From these figures, it appears that the only way to save significant amounts of money for the taxpayer would be to declare Anglo insolvent pretty much straight away and then renege on the guarantee. But this doesn’t at all seem like a good idea if we want international markets to continue trusting our other banks, which have significant amounts of debt maturing this year that will need to be rolled over. This point does get mentioned by ministers but tends to get lost amid claims about windup costs and other confusions about “Ireland welching” on debts, which mixes up bank and sovereign debt.

Better news is that Anglo’s subordinated debt does not fall due until at least 2014 with a little over half of it maturing in 2016 and 2017. So there is room for a future government to decide to declare what’s left of the bank at that time insolvent and fail to pay out on these debts. This would require, of course, avoiding a strategy of continually recapitalising the bank to make it a small business lender, in which case we would be putting our money in front of the subordinated bond holders.

In fact, this appears to provide the ideal timeline for an orderly wind-up of the bank. Run the bank as a going concern, not borrowing beyond 2014 and using funds from maturing assets to run down other liabilities. Then tell the subordinated debt holders that there’s no money left. Still, by 2014, if the economy is back on track, it might be considered that the potential reputational damage to the Irish government’s reputation is not worth the money saved from this.


The figures for enormous costs for winding down Anglo cited by the government have relied on the idea that the bank’s assets would practically disappear to zero if the bank was wound down. For instance, Brendan Keenan describes the Minister for Finance’s position as follows:

But closing Anglo without defaulting would cost €70bn, he says — that figure being the difference between the cost of paying back Mr Trichet, other depositors and secured creditors, and the pitiful amounts the bank could raise by selling its loans and assets.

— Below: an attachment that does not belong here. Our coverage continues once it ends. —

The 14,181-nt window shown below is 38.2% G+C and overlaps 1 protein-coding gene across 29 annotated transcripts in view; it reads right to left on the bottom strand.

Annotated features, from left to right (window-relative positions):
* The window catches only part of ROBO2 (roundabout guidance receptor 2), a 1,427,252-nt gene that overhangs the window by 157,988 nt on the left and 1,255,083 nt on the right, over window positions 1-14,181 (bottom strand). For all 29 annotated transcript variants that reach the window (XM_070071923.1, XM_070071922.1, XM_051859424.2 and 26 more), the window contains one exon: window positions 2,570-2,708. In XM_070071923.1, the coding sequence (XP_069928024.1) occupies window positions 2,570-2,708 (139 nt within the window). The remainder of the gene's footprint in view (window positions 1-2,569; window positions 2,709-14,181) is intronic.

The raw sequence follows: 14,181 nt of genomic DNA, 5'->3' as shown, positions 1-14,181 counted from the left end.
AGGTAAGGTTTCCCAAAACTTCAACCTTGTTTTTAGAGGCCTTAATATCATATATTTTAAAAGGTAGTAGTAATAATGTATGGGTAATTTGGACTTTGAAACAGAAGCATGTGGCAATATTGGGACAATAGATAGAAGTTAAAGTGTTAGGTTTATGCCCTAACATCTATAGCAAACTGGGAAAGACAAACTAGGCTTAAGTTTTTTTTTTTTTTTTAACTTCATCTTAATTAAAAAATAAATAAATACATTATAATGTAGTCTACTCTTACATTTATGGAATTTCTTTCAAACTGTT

Since Anglo’s liabilities are €81 billion, this would mean that Anglo’s assets would only be worth €11 billion if the bank were closed and assets sold off quickly. Well, let’s look at those assets.

After the NAMA transfers, Anglo will hold €17.8 billion in Irish government-backed NAMA bonds, the €8.3 billion promissory note from the government, €6.2 billion in other government bonds and €1.7 billion in other financial securities. Anglo also has €7.4 billion in loans to banks. Winding the bank down over the next few years would allow time for these loans to be paid back and not rolled over.

These financial assets might sell at a discount if they were sold off very quickly but given their current value of €41.4 billion, there is no way they would fetch as little as €11 billion. So the idea that Anglo’s financial assets would be worth a “pitiful” €11 billion doesn’t stand up to any kind of scrutiny and I think the government are undermining their own strategy by persisting with these claims.

The government have also objected to the idea of winding the bank down over a number of years. However, if, as suggested above, the bank was wound down over four years up to 2014 and the securities were sold gradually and loans allowed to mature, it’s hard to see the bank recouping too much less than their par value of €41.4 billion.

Most of the rest of the bank’s assets are accounted for by its non-NAMA loan book. This doesn’t look so great. €35.6 billion in original value loans are being held on the balance sheet, which is currently held on the balance sheet at €30.8 billion due to bad loss provisions. €9.5 billion of these loans are impaired and €4.7 billion are past due but not impaired (€1.9 billion over 90 days.) I would guess (not necessarily very accurately) that this loan book won’t end up bringing in more than €20 billion in the end.

In relation to a fast wind up involving all creditors being paid back by the Irish government, the uncertainties surrounding the quality of Anglo’s lending would certainly mean that this loan book would yield even less than €20 billion if it had to be sold off very quickly this year. However, most of these loans are likely due to be paid back over the next few years, so the vast majority of whatever is going to come in from these loans is likely to come in prior to a potential wind up in four or five years time.